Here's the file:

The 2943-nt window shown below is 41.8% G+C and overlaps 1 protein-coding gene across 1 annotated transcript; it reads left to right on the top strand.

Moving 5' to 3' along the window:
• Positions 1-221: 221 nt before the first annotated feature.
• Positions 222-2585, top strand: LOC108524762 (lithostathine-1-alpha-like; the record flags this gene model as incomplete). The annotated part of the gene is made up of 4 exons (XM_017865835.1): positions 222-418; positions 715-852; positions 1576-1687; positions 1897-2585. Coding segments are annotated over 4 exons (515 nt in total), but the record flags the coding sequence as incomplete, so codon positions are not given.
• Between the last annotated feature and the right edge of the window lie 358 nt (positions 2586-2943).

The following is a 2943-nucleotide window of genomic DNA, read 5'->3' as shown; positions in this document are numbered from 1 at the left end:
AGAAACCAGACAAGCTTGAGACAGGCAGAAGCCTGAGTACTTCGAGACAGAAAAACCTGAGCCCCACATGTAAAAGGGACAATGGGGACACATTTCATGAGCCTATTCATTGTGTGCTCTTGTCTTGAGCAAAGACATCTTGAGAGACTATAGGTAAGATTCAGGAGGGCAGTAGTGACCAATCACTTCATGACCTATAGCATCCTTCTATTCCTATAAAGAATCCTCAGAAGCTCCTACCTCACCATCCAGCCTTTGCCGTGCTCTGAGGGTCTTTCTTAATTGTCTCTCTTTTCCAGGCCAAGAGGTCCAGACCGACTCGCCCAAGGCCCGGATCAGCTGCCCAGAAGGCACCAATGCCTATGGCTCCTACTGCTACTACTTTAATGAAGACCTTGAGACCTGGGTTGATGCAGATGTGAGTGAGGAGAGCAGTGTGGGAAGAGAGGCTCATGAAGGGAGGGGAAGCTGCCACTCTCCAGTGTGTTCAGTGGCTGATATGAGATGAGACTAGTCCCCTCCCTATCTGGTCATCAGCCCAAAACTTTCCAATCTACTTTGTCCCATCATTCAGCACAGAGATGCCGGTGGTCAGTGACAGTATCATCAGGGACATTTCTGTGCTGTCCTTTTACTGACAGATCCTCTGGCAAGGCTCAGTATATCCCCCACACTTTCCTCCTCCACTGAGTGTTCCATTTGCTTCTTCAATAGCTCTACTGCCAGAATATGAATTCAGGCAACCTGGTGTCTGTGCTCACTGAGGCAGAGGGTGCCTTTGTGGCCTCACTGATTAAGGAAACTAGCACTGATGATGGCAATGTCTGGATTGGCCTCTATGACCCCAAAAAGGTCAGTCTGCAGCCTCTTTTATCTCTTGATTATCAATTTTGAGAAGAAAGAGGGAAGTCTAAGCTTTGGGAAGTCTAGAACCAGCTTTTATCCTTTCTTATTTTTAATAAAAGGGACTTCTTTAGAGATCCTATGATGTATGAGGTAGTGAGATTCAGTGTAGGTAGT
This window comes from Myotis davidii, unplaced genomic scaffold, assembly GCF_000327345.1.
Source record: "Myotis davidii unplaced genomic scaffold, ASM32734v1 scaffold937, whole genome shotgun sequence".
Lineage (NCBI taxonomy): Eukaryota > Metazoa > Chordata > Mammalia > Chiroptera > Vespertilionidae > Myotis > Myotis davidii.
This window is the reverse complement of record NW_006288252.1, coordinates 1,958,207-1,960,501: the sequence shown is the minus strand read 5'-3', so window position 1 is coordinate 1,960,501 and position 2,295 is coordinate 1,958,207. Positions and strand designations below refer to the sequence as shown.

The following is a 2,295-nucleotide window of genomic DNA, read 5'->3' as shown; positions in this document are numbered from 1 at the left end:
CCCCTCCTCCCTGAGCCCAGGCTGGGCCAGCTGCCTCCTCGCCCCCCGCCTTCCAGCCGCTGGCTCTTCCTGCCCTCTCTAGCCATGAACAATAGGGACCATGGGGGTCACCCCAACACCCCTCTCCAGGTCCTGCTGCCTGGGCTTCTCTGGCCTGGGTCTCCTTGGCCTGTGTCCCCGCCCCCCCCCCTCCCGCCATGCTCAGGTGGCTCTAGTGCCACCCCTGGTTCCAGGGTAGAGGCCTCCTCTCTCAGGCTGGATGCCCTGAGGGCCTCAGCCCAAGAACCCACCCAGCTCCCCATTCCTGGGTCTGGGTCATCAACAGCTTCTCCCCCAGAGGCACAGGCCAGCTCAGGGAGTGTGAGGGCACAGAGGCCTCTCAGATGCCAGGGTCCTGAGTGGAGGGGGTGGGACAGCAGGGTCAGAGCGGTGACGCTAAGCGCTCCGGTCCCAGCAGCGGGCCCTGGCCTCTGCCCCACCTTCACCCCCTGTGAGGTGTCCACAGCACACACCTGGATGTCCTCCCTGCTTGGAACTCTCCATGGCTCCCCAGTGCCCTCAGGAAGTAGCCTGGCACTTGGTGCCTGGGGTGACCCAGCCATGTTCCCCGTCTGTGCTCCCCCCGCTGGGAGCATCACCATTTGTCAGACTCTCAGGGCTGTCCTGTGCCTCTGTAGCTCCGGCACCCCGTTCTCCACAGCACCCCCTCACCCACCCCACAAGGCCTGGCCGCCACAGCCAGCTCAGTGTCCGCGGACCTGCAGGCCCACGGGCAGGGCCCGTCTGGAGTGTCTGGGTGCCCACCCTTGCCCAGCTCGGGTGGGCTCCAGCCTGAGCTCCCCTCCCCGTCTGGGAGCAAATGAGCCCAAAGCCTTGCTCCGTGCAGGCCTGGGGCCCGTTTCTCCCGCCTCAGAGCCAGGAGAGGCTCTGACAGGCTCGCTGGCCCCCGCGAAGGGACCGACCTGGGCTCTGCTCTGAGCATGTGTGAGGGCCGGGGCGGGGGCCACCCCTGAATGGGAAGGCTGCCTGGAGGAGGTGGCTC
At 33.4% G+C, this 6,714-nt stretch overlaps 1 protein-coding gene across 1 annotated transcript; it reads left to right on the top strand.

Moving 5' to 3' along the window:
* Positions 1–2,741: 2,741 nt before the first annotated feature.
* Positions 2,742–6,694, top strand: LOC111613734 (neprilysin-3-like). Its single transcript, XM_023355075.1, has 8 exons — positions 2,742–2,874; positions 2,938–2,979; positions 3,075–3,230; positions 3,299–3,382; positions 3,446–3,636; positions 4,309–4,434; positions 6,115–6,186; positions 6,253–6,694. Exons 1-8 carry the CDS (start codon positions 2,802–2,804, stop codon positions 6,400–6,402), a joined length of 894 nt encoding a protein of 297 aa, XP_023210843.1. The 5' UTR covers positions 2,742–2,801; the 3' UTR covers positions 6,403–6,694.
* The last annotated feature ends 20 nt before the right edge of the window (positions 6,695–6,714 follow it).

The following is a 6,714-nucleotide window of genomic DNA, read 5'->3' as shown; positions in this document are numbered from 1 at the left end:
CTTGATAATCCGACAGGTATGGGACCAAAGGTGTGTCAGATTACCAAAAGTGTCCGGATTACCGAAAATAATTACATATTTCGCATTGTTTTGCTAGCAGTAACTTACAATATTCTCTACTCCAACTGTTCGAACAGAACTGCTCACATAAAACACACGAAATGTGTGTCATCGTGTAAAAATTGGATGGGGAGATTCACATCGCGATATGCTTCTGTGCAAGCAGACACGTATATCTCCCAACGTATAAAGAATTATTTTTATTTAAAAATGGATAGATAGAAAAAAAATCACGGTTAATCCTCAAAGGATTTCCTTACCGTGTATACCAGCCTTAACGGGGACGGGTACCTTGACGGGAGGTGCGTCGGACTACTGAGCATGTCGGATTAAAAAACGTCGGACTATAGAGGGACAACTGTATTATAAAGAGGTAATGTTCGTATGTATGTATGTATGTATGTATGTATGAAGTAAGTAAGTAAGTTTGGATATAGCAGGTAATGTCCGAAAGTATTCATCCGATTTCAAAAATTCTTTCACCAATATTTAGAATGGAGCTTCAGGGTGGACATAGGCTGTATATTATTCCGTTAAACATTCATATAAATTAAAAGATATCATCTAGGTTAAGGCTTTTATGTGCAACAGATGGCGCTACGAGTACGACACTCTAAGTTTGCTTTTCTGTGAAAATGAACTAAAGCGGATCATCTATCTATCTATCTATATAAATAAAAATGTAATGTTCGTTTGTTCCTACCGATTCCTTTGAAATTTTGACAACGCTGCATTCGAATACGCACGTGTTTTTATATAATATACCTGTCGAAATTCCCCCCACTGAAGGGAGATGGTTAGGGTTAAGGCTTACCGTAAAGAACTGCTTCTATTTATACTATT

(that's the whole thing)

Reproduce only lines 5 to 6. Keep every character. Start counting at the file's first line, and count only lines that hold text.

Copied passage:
• Between the last annotated feature and the right edge of the window lie 358 nt (positions 2586-2943).

The following is a 2943-nucleotide window of genomic DNA, read 5'->3' as shown; positions in this document are numbered from 1 at the left end: